Is Record Store Day dying? Sermon according to Sonic Cathedral

Is Record Store Day dying? Sermon according to Sonic Cathedral


It’s Record Store Day today and following our piece a week or so back when we asked whether the day has lost its original meaning as a celebration of independent record stores. We wondered had Record Store Day’s success in helping fuel the new vinyl boom actually made it a victim of those who seek to shift product?

Sonic Cathedral and Howling Owl’s split 7” series featuring Spectres and Lorelle Meets The Obsolete covering each others’ songs. They are releasing it a track at a time in a year-long series of releases.Nathaniel Cramp, head honcho at Sonic Cathedral has answered some of our questions about the recent statement they made about the difficulties faced by an independent label.

Do you think Record Store Day is dying?
When a day that was conceived to preserve and promote indie record shops ends up with major labels making a quick buck with manufactured rarities and Belinda Carlisle picture discs, then something must have gone wrong somewhere.

What is the idea behind the site and the single releases over a year?

It’s to make a slightly cack-handed point that ‘every day should be record store day’. We talked about releasing this 7″ for RSD, but decided not to.  I jokingly suggested releasing one a day for a year instead, and the idea stuck. We didn’t plan ahead too much, we just found out 2016 is a leap year, so there will now be 366 copies released! We will stick to it though, and all 366 will be sold in shops, at gigs, online, or left as gifts in some special locations. Just check the website every day.

Have you notice that reissues and special RSD edition vinyl gets precedent over the production of your releases?
I don’t think it’s that so much – in fact, the Quietus’ article about the GZ pressing plant yesterday said this wasn’t the case – it’s more the sheer volume of releases, many of which are simply not necessary at any time of the year, let alone Record Store Day, that just clog up all the plants and slow turnaround times down to a crawl. It’s currently about four months to get an album pressed and it’s getting worse.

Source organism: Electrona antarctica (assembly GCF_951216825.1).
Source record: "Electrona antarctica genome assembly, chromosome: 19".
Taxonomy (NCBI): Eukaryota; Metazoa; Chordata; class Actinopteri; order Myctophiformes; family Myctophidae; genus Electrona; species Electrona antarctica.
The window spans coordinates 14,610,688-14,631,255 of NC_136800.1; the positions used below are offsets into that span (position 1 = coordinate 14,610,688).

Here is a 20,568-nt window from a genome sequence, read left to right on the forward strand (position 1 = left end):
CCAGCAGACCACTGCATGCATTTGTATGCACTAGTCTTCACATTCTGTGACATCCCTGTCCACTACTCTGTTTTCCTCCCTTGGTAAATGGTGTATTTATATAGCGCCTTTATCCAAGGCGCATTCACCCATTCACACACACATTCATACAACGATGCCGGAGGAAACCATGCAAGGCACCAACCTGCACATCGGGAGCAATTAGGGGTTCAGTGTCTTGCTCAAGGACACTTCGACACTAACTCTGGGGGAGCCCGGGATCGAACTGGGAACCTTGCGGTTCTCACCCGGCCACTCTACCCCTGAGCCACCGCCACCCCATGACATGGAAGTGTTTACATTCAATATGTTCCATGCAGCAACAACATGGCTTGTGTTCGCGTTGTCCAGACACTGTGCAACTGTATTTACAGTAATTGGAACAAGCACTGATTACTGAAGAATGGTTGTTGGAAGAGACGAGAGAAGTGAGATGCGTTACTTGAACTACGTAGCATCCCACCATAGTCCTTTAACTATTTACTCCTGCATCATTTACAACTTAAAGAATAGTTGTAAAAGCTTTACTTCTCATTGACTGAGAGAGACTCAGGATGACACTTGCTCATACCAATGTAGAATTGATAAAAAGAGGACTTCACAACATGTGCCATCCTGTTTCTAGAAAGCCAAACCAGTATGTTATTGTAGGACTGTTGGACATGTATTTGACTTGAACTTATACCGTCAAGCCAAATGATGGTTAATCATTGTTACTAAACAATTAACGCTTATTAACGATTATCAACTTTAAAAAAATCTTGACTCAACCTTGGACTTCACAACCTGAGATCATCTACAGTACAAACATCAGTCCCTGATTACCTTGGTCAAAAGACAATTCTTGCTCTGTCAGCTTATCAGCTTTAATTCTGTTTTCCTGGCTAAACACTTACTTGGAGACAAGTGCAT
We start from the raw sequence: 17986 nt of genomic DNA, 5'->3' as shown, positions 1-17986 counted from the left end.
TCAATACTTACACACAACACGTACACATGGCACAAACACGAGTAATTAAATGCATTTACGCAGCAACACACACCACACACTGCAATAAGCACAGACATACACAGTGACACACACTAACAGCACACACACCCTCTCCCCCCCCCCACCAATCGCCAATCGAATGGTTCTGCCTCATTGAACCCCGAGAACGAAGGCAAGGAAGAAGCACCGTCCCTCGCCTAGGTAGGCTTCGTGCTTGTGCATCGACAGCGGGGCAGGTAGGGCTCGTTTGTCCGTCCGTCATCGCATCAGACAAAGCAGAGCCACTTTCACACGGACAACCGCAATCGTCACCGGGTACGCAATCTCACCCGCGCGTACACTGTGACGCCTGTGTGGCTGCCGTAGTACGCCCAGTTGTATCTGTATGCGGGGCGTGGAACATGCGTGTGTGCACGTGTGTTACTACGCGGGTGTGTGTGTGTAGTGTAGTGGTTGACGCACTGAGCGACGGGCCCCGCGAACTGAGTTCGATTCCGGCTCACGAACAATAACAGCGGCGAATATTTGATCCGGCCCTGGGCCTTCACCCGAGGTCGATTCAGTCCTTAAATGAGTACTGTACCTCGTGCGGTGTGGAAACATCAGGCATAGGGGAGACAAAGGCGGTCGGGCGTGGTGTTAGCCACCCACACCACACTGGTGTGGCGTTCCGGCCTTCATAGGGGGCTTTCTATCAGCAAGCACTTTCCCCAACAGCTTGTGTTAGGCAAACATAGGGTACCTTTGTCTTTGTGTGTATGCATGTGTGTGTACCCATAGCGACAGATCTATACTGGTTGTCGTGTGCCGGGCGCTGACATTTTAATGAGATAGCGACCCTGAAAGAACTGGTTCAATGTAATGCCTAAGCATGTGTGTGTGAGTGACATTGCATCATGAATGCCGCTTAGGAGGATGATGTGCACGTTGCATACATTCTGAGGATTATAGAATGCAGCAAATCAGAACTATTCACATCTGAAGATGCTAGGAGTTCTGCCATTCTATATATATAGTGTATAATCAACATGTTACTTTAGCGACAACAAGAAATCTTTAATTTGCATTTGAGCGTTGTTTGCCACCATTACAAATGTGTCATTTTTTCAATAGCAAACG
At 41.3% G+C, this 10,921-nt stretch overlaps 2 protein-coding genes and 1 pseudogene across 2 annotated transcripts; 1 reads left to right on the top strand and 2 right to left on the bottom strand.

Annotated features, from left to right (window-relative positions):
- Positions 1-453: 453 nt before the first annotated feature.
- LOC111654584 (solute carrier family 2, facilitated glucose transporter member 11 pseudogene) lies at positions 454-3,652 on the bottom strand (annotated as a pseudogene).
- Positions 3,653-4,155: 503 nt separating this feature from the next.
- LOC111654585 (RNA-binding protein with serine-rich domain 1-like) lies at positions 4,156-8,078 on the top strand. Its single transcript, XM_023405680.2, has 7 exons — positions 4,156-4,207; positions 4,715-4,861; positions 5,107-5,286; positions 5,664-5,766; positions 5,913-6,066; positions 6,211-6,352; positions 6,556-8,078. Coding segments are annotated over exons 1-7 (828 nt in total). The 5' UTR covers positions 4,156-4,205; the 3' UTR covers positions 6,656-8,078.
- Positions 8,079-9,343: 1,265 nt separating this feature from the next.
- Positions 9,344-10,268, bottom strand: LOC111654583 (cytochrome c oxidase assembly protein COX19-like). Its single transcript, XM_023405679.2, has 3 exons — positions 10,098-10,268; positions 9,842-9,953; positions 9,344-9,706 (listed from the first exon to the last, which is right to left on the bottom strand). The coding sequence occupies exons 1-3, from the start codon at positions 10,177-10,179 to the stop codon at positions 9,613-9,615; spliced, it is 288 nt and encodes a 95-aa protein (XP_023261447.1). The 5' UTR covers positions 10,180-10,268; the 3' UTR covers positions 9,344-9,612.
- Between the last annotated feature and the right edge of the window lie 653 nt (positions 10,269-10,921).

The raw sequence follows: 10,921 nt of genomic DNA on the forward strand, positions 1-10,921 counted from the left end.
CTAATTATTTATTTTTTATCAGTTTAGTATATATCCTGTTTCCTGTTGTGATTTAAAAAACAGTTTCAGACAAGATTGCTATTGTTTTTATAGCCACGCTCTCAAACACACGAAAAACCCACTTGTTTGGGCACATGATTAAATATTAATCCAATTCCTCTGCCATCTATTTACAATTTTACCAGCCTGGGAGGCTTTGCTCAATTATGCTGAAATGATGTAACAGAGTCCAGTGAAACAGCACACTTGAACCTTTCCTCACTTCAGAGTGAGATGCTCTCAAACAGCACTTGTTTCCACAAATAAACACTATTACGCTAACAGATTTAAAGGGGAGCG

Do you think with the deluge of reissues and repackaged releases on RSD that it has become too much about special releases and hype, and less about the record shops it was originally meant to be helping to promote?
Absolutely. The biggest mistake has been the relentless focus on product, product, product – which has been the result of the major labels muscling in on the action. This means that every piece about Record Store Day in the mainstream media is inevitably something along the lines of ’20 records you must buy on Record Store Day’, which encourages the flippers and this mentality that vinyl is an investment – like stocks and shares – rather than something you listen to. The focus should be on the shops themselves.  How about some articles like ’20 record shops you must buy records in on Record Store Day’?

Do you think RSD is a victim of its own success in a way?
Yes, it is. If the original intention was to get some positive media focus on record shops and give them a bit of a shot in the arm, then it’s job done. It’s time to rethink it so it is beneficial to the people it is supposed to benefit, rather than just Universal.

How would you change it so that RSD could get back to its original aim?
I don’t have a good answer for this, but there must be some way of spreading the benefits across the whole year. The thinking is that it’s easier from a marketing perspective to focus on one day, but when that one day is causing the problems that it is – for labels like Sonic Cathedral and Howling Owl, for record buyers and the very record shops it was set up to protect – then something has to change.

Here is the video for Spectres’ ‘Stealed Scene’, their side of Sonic Cathedral and Howling Owl’s non-Record Store Day single. It pokes fun at Record Store Day ambassador Dave Grohl as well as the raft of completely unnecessary reissues that will be on eBay by lunchtime on Saturday, or still gathering dust in the racks next April.

God is in the TV is an online music and culture fanzine founded in Cardiff by the editor Bill Cummings in 2003. GIITTV Bill has developed the site with the aid of a team of sub-editors and writers from across Britain, covering a wide range of music from unsigned and independent artists to major releases.